Wednesday, July 15

Bloggers on Strike

I meant to post this YESTERDAY, because it was the day of the strike, in which bloggers in Italy supposedly kept mum in protest of a new decree against freedom of speech and press which the Italian government will most likely pass. The reality is, I got my dates wrong, but I would have blogged anyway: I am fundamentally opposed to strikes of any kind, anywhere, and for any reason; especially ones in which -- errrr -- to oppose the government silencing you, you decide to silence yourself? Wow. That'll really make them capitulate.
In my opinion, bloggers and twitterers should have been churning up the airwaves, hacking into Alfano's Ministry, causing political unrest, and posting Alfano Sucks and other like epithets -- such as the ones they're going to try and 'police' 24/7.
So, what's the strike all about? According to the email a reader sent over (grazie mille), I'm not totally sure. True to form for the illustrious Italian reporting which they are trying so hard to defend, they sort of glossed over the WHY in the 5Ws which needed to be answered (Who, What, Where, When, Why). But, for your reading or sleuthing pleasure, I will reprint here the missive. I believe they are trying to get bloggers (you can call it the Anti-Beppe Grillo decree) to stand by their 'reporting', basically taking opinion (which is us bloggers' very currency) out of the equation.

On July 14, 2009, Italian bloggers will muzzle themselves in the Web as well as in Piazza Navona in Rome, where they will meet to protest against an Italian government bill (the Alfano decree) introducing a number of new rules which will limit the freedom of expression in Italian internet.
The so-called "obligation to rectify" imposed to the manager of an information
site (blogs, social networks such as Facebook, Twitter etc) clearly appears to
be a pretext. In fact such imposition, in terms of bureaucratization of the network and of very heavy penalties for users, shall make of the new decree an internet killer.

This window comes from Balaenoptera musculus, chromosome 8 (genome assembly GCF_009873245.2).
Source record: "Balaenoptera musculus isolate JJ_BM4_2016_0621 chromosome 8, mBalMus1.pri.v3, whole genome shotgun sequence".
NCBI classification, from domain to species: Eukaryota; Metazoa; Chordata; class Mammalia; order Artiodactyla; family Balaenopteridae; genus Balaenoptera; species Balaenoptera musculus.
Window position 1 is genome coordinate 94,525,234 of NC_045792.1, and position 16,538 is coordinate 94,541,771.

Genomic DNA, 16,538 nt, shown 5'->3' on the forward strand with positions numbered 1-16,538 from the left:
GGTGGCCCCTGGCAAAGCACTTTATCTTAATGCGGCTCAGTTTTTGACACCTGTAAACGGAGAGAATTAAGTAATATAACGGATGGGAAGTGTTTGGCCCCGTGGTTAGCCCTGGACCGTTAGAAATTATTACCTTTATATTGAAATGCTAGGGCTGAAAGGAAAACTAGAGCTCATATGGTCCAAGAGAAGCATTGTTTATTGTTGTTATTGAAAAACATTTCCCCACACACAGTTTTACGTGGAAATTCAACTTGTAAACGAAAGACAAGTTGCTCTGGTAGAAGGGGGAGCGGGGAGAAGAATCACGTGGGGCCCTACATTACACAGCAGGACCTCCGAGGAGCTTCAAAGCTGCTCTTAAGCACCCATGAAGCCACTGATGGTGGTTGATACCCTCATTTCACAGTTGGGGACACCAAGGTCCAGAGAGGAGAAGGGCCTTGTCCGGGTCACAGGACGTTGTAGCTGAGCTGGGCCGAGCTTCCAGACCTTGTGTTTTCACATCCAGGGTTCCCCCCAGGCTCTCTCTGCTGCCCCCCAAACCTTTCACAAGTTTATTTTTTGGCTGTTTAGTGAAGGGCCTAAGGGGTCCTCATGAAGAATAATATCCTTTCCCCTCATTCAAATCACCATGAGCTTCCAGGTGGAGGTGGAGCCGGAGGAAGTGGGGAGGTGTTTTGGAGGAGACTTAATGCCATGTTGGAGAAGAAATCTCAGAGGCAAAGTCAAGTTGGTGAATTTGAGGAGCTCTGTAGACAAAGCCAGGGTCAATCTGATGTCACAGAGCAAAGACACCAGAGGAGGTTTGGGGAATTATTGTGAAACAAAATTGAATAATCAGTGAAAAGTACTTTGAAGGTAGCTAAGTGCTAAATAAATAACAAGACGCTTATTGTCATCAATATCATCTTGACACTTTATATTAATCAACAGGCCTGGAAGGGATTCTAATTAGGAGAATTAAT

The practical effects shall be to cause independent sites and blogs to cease or to materially reduce their publications. The apparent intent of introducing criteria of responsibility hides the attempt to make life difficult or impossible for bloggers and users of shared sites (for example: You Tube...)
The fact is that bloggers are already entirely liable, from a penal standpoint, in the event of crimes such as insults, defamation etc: there is no need to introduce unbearable penalties for "citizen-journalists" who do not intend to submit themselves to the bureaucracy and the burdens contemplated in the Alfano decree.
The plurality of information, regardless of the media, internet, newspapers, radio and tv networks etc, is a fundamental right of men and citizens, on which democracy and freedom are based. The Alfano decree is an attack to the freedom of all media, from the major newspapers to the smallest blog.
For this reason we invite all Italian blogs and sites to a day of silence, on the
day in which newspapers and tv networks will also remain silent. It is a message of all operators in the media world, who give a shout out to the political world: "We do not want to be gagged".
We therefore invite all citizens with a blog or a site to publish this logo. Defending the press, the tv and radio networks, the journalists and the Web, we firmly defend the basic freedom of information and the future of our democracy.

Welcome to the anti-Berlusconi Gossip Pages decree. Or, welcome to Iran. Same thing.


Jacques said...

I have been here more than twenty years, ormai, and my wife is very leftist, and still "faccio molto fatica" making any sense out of Italian strike theory/practice/usage/...

"It is the worker's right" they say, but then why does it happen so often on Fridays?

Dave514 said...

Italy has it's Il Duce,but just without the black shirts.

Extreme Italian Chaos!!!

Let's have another Beppe Grillo, "Obey the sign," day.


Irreverent Italy said...

Davide, you refer to Il Duce, but after visiting the show on Vespasian, I believe he's a bit more like Vespasian's second son, Domitian.

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